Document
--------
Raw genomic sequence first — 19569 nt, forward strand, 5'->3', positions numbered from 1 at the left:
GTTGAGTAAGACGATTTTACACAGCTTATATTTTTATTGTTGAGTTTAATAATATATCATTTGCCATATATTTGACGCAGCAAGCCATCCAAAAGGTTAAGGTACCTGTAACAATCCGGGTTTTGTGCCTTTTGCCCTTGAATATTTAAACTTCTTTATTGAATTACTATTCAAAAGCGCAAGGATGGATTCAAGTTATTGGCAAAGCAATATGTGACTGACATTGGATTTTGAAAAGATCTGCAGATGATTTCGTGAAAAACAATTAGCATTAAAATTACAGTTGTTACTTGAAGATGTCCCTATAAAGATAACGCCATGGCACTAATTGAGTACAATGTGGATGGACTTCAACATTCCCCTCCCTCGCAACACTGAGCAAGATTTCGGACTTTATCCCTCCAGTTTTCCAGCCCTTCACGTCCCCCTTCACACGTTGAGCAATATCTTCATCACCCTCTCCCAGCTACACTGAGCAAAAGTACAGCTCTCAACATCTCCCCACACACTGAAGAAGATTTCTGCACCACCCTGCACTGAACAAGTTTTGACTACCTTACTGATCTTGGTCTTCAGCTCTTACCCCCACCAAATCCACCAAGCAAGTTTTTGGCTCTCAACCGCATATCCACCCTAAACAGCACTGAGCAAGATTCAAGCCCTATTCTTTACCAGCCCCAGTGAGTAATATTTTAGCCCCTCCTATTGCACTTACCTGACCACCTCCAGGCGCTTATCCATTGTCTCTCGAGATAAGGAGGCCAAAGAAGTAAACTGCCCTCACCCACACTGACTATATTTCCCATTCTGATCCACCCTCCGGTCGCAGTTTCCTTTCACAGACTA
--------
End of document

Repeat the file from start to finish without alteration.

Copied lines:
Raw genomic sequence first — 19569 nt, forward strand, 5'->3', positions numbered from 1 at the left:
GTTGAGTAAGACGATTTTACACAGCTTATATTTTTATTGTTGAGTTTAATAATATATCATTTGCCATATATTTGACGCAGCAAGCCATCCAAAAGGTTAAGGTACCTGTAACAATCCGGGTTTTGTGCCTTTTGCCCTTGAATATTTAAACTTCTTTATTGAATTACTATTCAAAAGCGCAAGGATGGATTCAAGTTATTGGCAAAGCAATATGTGACTGACATTGGATTTTGAAAAGATCTGCAGATGATTTCGTGAAAAACAATTAGCATTAAAATTACAGTTGTTACTTGAAGATGTCCCTATAAAGATAACGCCATGGCACTAATTGAGTACAATGTGGATGGACTTCAACATTCCCCTCCCTCGCAACACTGAGCAAGATTTCGGACTTTATCCCTCCAGTTTTCCAGCCCTTCACGTCCCCCTTCACACGTTGAGCAATATCTTCATCACCCTCTCCCAGCTACACTGAGCAAAAGTACAGCTCTCAACATCTCCCCACACACTGAAGAAGATTTCTGCACCACCCTGCACTGAACAAGTTTTGACTACCTTACTGATCTTGGTCTTCAGCTCTTACCCCCACCAAATCCACCAAGCAAGTTTTTGGCTCTCAACCGCATATCCACCCTAAACAGCACTGAGCAAGATTCAAGCCCTATTCTTTACCAGCCCCAGTGAGTAATATTTTAGCCCCTCCTATTGCACTTACCTGACCACCTCCAGGCGCTTATCCATTGTCTCTCGAGATAAGGAGGCCAAAGAAGTAAACTGCCCTCACCCACACTGACTATATTTCCCATTCTGATCCACCCTCCGGTCGCAGTTTCCTTTCACAGACTA